Capacity building is an ongoing process through which individuals, groups, organizations and societies enhance their ability to identify and meet development challenges. CRS' role is to facilitate learning. This is partially accomplished by providing resources and training, but is most effectively done with a partner or in a Global Solidarity Partnership where a parish or diocese in the U.S. partners with a diocese overseas.
CRS' capacity building activities are based on three key elements:
- Organizational development
- Civil society strengthening
CRS' guiding partnership principles emphasize the importance of building just relationships with local partners and strengthening their skills in areas such as strategic planning, advocacy, organizational management, and project development and management.
Who Do These Activities Reach?
CRS has a history of and strong commitment to strengthening local partner organizations. Since its creation, the agency has operated through partner agencies worldwide, including thousands of religious and nonsectarian non-governmental organizations, community groups and host country governments. Because of our shared vision and common values, CRS often partners with local Catholic dioceses or Caritas organizations.
Because of its unique partnership strategy, CRS rarely implements projects directly. The vast majority of projects are implemented through the local organizations with which the agency has ongoing relationships. Therefore, strengthening the organizational capacity of these partner organizations is fundamental to programs in every country in which CRS works.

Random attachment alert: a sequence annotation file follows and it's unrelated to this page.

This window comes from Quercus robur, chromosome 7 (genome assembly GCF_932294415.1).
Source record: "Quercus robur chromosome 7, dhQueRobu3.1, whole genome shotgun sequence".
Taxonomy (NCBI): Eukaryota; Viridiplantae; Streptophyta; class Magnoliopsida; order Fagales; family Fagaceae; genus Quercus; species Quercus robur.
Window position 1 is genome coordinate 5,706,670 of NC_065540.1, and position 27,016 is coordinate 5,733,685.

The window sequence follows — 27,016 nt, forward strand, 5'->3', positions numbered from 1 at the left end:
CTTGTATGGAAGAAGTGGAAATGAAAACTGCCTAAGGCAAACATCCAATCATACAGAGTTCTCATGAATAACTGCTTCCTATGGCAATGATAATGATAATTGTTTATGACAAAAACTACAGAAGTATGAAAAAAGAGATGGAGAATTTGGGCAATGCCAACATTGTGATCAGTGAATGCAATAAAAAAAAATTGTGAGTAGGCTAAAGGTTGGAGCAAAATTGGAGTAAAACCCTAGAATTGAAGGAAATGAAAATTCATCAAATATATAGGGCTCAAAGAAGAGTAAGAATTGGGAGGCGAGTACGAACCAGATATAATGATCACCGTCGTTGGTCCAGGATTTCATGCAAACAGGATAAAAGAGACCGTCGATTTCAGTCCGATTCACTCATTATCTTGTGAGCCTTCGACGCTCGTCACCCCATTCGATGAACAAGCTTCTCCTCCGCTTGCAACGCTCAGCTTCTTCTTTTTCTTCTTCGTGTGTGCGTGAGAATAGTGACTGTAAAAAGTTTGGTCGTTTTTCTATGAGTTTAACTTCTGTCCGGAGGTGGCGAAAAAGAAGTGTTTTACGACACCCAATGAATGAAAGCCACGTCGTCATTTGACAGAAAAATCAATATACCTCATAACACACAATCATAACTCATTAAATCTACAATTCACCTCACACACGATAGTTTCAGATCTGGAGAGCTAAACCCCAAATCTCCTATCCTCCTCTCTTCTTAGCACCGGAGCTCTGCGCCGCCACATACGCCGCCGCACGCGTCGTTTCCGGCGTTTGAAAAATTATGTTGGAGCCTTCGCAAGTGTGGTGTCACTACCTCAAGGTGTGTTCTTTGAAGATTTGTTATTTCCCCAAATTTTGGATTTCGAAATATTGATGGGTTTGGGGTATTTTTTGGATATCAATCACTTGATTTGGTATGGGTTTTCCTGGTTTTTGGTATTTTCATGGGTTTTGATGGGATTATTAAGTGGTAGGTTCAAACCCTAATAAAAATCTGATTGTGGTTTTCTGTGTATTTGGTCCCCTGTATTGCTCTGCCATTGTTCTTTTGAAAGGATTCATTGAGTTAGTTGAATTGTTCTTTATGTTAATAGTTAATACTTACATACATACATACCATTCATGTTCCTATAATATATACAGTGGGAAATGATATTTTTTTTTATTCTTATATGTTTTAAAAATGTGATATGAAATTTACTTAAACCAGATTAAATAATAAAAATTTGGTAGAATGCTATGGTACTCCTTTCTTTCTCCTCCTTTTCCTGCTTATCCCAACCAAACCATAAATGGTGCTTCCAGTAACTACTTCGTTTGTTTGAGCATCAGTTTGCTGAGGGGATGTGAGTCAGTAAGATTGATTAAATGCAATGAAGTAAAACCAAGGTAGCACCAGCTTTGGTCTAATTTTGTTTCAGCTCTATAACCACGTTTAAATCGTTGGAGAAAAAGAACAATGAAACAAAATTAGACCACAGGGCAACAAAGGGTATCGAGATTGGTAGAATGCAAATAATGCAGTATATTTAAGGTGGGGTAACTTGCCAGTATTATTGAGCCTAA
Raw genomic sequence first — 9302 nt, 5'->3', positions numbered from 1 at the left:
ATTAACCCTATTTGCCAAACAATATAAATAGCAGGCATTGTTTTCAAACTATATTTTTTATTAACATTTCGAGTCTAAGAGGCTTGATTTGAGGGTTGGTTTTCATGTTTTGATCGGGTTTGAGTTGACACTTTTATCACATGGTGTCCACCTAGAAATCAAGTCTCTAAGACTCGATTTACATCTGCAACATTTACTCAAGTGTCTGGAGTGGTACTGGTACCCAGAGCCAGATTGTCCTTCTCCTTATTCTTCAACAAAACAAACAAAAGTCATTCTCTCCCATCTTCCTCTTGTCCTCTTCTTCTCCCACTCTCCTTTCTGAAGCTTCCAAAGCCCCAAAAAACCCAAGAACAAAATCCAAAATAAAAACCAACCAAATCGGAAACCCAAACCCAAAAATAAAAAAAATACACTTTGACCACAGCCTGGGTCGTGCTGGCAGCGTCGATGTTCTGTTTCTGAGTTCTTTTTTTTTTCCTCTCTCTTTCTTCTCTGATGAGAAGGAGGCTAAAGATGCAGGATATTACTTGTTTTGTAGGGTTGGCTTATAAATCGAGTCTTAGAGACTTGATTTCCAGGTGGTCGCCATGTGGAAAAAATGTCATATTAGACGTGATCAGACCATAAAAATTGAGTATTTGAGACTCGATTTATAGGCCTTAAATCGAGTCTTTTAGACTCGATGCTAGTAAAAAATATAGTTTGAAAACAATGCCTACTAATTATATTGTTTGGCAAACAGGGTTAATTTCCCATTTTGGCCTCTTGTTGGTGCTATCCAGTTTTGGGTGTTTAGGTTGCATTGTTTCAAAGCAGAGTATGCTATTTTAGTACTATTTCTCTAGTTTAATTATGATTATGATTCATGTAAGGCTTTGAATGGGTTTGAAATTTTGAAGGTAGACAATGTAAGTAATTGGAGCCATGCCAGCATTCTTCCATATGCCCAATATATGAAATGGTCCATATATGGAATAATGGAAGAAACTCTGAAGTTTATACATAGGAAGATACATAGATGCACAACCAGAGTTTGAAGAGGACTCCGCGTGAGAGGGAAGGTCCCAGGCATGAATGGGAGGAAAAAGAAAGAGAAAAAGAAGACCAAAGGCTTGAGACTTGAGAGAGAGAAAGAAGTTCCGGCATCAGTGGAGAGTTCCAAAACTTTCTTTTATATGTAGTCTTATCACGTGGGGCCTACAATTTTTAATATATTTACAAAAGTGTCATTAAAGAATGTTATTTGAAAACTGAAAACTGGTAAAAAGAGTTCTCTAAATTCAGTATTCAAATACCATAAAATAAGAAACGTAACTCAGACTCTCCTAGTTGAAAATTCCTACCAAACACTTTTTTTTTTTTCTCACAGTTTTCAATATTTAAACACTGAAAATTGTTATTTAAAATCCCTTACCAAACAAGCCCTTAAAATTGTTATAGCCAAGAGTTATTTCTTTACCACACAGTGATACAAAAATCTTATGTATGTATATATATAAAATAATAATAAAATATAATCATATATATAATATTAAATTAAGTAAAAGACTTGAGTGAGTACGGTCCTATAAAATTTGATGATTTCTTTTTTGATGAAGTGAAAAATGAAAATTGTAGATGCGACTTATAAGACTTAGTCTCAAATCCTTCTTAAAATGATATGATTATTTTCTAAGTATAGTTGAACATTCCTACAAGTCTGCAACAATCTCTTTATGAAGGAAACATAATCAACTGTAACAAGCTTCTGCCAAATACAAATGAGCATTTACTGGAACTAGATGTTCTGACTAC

As a result of its focus on justice, the agency also recognizes that improving the lives of the poor and disadvantaged goes beyond simply providing their basic needs. The poor are the agents of change and must play a central role in their own development.
All countries, including those wracked by civil unrest and prolonged war, have the capacity to address local concerns, problems, and vulnerabilities - however nascent or weak. Capacity building helps individuals exercise their rights and responsibilities and improve their lives and communities through advocacy, negotiation and cooperative action.
Background of CRS' Capacity Building Program
For many years capacity building was viewed relatively narrowly as providing local organizations with the capacity required to meet CRS' project goals or reporting requirements. This often took the form of assisting with administration, physical infrastructure (providing vehicles or computers) and training.
In 1987, CRS' Board of Directors called for "new international partnerships, especially with developing countries, based on mutual respect, cooperation, and a dedication to fundamental justice." Since then, institution building has become a cornerstone of CRS' work.
CRS' relationships with the local church and other humanitarian and social action organizations have become increasingly important in recent years due to:
The phenomenal growth of civil society organizations and an increased recognition of their role in a changing world.
A growing realization that partnerships are necessary to meet the enormous challenges facing developing countries.
The interconnectedness of our work and the need to cross boundaries and live in solidarity with people around the world.
As civil society organizations assume a greater role in the work previously done by CRS in developing and delivering services to the poor, the agency looks at new ways to coordinate with them and further develop their abilities.
CRS recognizes that education is an ongoing process and we continue to learn as much from our partners as they learn from us. In this way, CRS is building its own capacity to implement programs in the most effective way possible.
CRS' Technical Partners and Donors
CRS' global strategic partners include:
- Food Aid Management (FAM) Working Group on Capacity Building
- Global Excellence in Management (The GEM Initiative) - CRS formed a two-year partnership with GEM to jointly learn about effective partnerships.
Complementing the support of many private donors, CRS receives funding from a variety of sources including:
- United States Agency for International Development (USAID) Bureau of Humanitarian Response Offices of Private Voluntary Cooperation and Food for Peace
- USAID local in-country missions